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Open Access Publications from the University of California

Sample spinning to mitigate polarization artifact and interstitial-vacancy imbalance in ion-beam irradiation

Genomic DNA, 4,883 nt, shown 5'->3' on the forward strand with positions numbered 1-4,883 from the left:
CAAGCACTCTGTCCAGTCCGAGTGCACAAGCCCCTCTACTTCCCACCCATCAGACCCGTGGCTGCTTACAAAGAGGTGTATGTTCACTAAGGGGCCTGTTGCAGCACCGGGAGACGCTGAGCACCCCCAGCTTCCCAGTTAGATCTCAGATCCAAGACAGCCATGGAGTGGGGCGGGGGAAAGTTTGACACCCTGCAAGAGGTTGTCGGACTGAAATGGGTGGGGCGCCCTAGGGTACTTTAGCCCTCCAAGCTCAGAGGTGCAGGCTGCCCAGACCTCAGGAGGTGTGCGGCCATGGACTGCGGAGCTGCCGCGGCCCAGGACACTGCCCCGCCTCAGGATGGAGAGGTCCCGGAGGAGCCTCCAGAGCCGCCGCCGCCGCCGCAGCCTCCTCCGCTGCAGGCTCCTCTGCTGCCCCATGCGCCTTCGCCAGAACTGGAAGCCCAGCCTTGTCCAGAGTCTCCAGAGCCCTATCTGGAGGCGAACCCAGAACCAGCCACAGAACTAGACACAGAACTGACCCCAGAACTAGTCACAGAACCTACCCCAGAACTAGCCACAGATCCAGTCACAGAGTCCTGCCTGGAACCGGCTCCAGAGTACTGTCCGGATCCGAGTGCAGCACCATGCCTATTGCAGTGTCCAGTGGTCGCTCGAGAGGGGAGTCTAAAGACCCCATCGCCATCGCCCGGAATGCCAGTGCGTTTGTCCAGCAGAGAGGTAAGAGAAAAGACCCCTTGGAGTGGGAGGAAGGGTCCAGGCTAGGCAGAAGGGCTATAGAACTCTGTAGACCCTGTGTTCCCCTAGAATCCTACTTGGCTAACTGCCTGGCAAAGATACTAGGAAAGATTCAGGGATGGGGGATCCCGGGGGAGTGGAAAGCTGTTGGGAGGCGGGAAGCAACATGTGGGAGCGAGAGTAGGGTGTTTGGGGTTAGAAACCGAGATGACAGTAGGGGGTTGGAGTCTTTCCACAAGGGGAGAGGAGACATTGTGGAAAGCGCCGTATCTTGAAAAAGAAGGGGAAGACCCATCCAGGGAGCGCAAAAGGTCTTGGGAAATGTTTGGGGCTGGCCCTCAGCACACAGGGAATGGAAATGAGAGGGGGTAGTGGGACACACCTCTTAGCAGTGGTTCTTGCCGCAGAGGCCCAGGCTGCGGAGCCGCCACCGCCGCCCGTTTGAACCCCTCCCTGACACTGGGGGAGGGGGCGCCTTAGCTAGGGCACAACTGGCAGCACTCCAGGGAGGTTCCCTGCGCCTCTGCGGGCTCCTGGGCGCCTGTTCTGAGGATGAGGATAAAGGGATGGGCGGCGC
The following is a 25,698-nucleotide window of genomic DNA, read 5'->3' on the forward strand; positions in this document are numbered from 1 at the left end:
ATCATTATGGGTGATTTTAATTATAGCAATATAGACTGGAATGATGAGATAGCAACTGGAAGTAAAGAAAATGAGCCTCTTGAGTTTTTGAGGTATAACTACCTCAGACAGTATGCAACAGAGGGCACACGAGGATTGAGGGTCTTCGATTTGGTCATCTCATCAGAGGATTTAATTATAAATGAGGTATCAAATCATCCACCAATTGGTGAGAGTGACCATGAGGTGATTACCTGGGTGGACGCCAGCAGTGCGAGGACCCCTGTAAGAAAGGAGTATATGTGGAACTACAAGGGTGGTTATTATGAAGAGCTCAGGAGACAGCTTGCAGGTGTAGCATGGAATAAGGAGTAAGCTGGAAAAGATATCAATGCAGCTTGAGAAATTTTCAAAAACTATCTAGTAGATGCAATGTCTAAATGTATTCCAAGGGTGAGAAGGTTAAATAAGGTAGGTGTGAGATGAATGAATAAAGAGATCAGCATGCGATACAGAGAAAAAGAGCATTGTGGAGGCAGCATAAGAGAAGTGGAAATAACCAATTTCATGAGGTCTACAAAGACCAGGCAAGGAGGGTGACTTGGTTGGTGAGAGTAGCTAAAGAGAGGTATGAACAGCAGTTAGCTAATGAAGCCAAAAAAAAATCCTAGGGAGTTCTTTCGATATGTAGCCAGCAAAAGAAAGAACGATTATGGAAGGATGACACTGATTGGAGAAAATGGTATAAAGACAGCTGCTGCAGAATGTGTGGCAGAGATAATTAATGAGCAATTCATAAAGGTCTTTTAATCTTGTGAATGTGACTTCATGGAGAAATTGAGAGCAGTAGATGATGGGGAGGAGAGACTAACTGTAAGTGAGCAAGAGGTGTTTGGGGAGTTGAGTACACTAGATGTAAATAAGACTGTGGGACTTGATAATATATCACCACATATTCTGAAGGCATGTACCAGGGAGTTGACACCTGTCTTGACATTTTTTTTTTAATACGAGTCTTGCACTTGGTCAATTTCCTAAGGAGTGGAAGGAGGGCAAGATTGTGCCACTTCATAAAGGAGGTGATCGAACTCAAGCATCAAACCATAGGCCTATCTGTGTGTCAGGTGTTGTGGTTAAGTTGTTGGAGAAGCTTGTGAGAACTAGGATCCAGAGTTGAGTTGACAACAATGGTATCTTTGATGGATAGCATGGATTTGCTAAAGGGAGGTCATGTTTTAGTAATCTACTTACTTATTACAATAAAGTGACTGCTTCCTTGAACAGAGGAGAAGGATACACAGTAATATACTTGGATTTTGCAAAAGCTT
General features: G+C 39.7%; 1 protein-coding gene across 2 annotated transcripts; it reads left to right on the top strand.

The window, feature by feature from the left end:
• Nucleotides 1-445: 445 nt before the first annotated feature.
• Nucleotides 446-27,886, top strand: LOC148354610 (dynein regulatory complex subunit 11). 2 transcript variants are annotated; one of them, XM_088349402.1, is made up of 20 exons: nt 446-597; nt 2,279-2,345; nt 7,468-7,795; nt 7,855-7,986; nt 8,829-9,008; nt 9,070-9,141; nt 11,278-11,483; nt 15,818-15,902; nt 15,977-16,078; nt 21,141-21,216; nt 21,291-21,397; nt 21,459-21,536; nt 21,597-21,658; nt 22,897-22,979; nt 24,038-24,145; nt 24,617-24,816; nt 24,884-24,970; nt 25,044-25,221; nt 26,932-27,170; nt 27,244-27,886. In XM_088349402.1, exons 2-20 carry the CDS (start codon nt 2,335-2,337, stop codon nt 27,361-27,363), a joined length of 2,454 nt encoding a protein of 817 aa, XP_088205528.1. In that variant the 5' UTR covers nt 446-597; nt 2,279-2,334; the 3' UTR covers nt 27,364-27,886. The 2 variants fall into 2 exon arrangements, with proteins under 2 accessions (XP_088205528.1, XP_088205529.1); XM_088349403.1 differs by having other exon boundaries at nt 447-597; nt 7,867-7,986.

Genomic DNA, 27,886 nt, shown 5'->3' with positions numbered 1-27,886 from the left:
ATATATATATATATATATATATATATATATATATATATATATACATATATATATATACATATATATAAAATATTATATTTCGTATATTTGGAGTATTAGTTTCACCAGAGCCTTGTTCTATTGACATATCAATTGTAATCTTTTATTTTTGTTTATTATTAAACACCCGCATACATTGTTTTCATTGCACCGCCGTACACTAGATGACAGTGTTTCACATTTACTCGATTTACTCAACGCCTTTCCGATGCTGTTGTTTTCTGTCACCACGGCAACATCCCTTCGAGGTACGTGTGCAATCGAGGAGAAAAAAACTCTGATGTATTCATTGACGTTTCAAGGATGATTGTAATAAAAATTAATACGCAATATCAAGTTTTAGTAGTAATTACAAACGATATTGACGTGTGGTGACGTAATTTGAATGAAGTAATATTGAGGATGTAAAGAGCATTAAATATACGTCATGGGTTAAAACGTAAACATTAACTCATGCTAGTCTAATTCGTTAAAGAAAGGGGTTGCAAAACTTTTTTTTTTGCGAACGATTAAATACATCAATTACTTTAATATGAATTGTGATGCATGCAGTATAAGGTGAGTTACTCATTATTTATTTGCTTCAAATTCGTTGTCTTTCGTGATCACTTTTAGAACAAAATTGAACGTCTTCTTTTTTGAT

Accelerator-based ion-beam irradiation has been widely used to mimic the effects of neutron radiation damage in nuclear reactors. However, ion radiation is most often monodisperse in the incoming ions’ momentum direction, leading to excessive polarization in defect distribution, while the scattering under neutron irradiation is often more isotropic and has less radiation-induced polarization. Mitigation of the excess-polarization as well as the damage non-uniformity artifact might be crucial for making the simulation of neutron radiation by ion-beam radiation more realistic. In this work, a general radiation polarization theory in treating radiation as external polar stimuli is established to understand the natural material responses in different contexts, and the possibility to correct the defect polarization artifact in ion-beam irradiation. Inspired by Magic Angle Spinning in Nuclear Magnetic Resonance, we present a precise sample spinning strategy to reduce the point-defect imbalance effect in ion-beam irradiation. It can be seen that with optimized surface inclination angle and the axis of sample rotation, the vacancy-interstitial population imbalance, as well as the damage profile non-uniformity in a designated region in the target are both reduced. It is estimated that sample spinning frequency on the order of kHz should be sufficient to scramble the ion momentum monodispersity for commonly taken ion fluxes and dose rates, which is experimentally feasible.

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